The Impact of VFDS on Swine Production


Matt Frederking

Veterinary Feed Directives (VFDs) will fundamentally shift and change how food is produced and will impact every level of production including feed mills, producers and the veterinarians that serve them. There are and will continue to be unknown costs associated with VFDs. Also, feed mills will more than likely be required to police the system.

In 1996 the Animal Drug Availability Act was passed by Congress. This rule set out a pathway for veterinarians to approve and signoff on antibiotics that are fed to livestock animals around the country. To date three swine drug are VFDs: Pulmotil® was approved in 1996, Florfenicol was approved in 2005 and Avilamycin was approved in 2015. In 2012 the Federal Drug Administration (FDA) began to rewrite the VFD regulations. During that rewrite, all medically important antimicrobial drugs used in food-producing animals will require VFDs beginning in January 2017. Common animal drugs not impacted are wormers, ionophores, bacitracin methylene disalicylate (BMD), bambermycin, carbadox, and tiamulin.


The swine industry has a great starting point due to the fact that Pulmotil®, which is widely used in the industry, is currently classified as a VFD. Producers that use that drug are already aware of the relationship that needs to exist between them and their veterinarian to generate a VFD and then transfer it to the feed mill. An additional advantage for the swine industry is that a vast majority of producers already have a veterinary/ client relationship due to group housing because of the integrated systems that we have in today’s production environment.

That being said, currently swine producers only have a few drugs designated as a VFD that a veterinarian needs to sign off on in order to utilize it in their systems. Also, today’s producers have an array of antibiotics that can be implemented for the prevention and treatment of disease that do not need veterinarian intervention. After January 2017 the entire prevention thought process with these drugs will be reduced and everything will revolve around treatment.


There are many steps that must be completed for VFDs to be implemented effectively. An original copy of the VFD is kept by the veterinarian. The veterinarian will then provide a copy to the producer or directly to the feed mill depending on the veterinarian. Once the feed mill receives the VFD from the veterinarian or producer they must crosscheck and verify that the VFD has been filled out correctly and that it is accurate. If any of those parameters are not met the VFD is null and void and the mill should not fill the order.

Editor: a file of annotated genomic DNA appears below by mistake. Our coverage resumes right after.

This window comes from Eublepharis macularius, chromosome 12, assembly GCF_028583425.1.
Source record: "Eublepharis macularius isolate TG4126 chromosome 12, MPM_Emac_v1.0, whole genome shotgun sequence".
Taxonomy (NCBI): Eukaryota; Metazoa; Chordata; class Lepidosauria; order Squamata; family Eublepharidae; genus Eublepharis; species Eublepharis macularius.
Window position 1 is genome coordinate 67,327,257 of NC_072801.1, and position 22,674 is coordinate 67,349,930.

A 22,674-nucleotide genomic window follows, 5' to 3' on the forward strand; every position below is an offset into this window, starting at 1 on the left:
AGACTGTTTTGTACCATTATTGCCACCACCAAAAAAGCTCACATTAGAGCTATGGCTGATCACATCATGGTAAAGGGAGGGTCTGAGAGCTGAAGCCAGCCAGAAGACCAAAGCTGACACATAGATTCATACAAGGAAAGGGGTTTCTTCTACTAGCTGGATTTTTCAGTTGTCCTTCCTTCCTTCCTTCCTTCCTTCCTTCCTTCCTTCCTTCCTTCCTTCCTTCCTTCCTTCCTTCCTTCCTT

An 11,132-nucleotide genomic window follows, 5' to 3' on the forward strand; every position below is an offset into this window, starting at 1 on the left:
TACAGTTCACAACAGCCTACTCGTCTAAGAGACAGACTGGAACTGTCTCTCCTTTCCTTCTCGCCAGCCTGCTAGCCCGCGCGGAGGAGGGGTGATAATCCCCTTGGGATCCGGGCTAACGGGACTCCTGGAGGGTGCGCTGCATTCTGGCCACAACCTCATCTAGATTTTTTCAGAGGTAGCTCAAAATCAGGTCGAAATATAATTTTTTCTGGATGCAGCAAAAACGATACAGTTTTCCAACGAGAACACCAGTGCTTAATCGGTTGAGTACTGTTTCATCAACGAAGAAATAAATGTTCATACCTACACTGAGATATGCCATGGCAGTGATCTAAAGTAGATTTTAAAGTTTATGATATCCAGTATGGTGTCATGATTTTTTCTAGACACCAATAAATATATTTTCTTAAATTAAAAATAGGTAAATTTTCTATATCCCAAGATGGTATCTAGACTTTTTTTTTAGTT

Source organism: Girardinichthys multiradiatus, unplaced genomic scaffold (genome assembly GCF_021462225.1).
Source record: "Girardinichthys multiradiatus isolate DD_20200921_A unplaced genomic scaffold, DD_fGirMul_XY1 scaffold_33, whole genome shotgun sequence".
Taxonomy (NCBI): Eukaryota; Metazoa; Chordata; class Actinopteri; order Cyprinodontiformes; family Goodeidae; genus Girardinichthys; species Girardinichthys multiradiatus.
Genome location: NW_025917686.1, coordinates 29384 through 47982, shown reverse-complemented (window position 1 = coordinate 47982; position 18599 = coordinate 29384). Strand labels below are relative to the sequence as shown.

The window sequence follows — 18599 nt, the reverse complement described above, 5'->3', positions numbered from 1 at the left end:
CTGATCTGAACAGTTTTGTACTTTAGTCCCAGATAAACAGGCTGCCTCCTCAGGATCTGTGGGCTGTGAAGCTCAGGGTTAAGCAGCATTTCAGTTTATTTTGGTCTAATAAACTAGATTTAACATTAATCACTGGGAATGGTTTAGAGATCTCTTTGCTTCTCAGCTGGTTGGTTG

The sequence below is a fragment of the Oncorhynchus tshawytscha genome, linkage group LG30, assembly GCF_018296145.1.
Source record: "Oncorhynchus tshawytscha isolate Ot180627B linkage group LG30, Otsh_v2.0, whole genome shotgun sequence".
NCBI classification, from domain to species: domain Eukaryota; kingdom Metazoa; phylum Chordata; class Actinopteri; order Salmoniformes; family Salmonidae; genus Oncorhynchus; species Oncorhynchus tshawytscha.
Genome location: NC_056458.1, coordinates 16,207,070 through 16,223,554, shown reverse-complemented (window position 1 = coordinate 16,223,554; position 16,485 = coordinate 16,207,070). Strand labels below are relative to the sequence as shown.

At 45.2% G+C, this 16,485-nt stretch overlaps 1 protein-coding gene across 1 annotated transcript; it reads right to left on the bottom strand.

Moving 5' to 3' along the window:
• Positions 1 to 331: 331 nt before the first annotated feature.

From a regulatory perspective, veterinarians should be the group monitoring, policing and ensuring that legitimate VFDs are being executed in the field. From a realistic perspective, the feed mill is going to become the wheelhouse that is going to monitor the process. Not because the feed mill wants to, but because the feed mill must. The mill is required to keep every VFD for two years. The new VFD rule did eliminate the need for veterinarians to specify the volume of VFD feed associated with the order. However, the expiration date for the VFD cannot exceed six months if the drug approval process does not specify a required VFD expiration date. In practice, new VFD drugs likely have a specified expiration date. For example, Pulmitol® for swine feed currently has a specified VFD expiration date of 90 days. Those activities put the feed mill into the policing position whether they want to be or not.

Those Activities Put the Feed Mill Into The Policing Position Whether They Want To Be Or Not.

There is an economic cost to the rule. Preparation and execution of VFD implementation will require additional investment from the feed industry prior to January 2017. After implementation record keeping will be critical and people must monitor the records which is a cost. Some mills manufacture hundreds of thousands of tons of feed. Can that be monitored by people and paper? Possibly, but some are going to require a computer software package which is a cost. When an operation chooses to utilize electronic software the program needs to be 21 CFR Part 11 Compliant. Some mills are well positioned and others must bring additional resources to the table.

Some Mills Are Well Positioned And Others Must Bring Additional Resources To The Table.

Also, veterinarians are not going to issue VFDs for free. There is no set cost for issuing VFDs; however, more onsite calls will be required, and some veterinarians have stated that they will charge the cost of an onsite visit, which can vary widely. This could have ramifications for feed mills or integrators that have contract growers under them because someone must absorb the cost.


I envision during the next four to five years, some consolidation in the swine industry from a feed mill and producer standpoint. U.S. consumers will continue to drive for more natural, organic and antibiotic-free products. As they make that drive, the use of antibiotics at the producer level and feed mill level will more than likely decrease. Alternatives to antibiotics will continue to grab hold and push agricultural systems in the U.S. to meet that consumer demand. Organizations that have science-based highly effective alternatives like Ralco will continue to be very well positioned in the agriculture industry.

- Matt Frederking
Matt Frederking is Vice President of Regulatory Affairs for Ralco.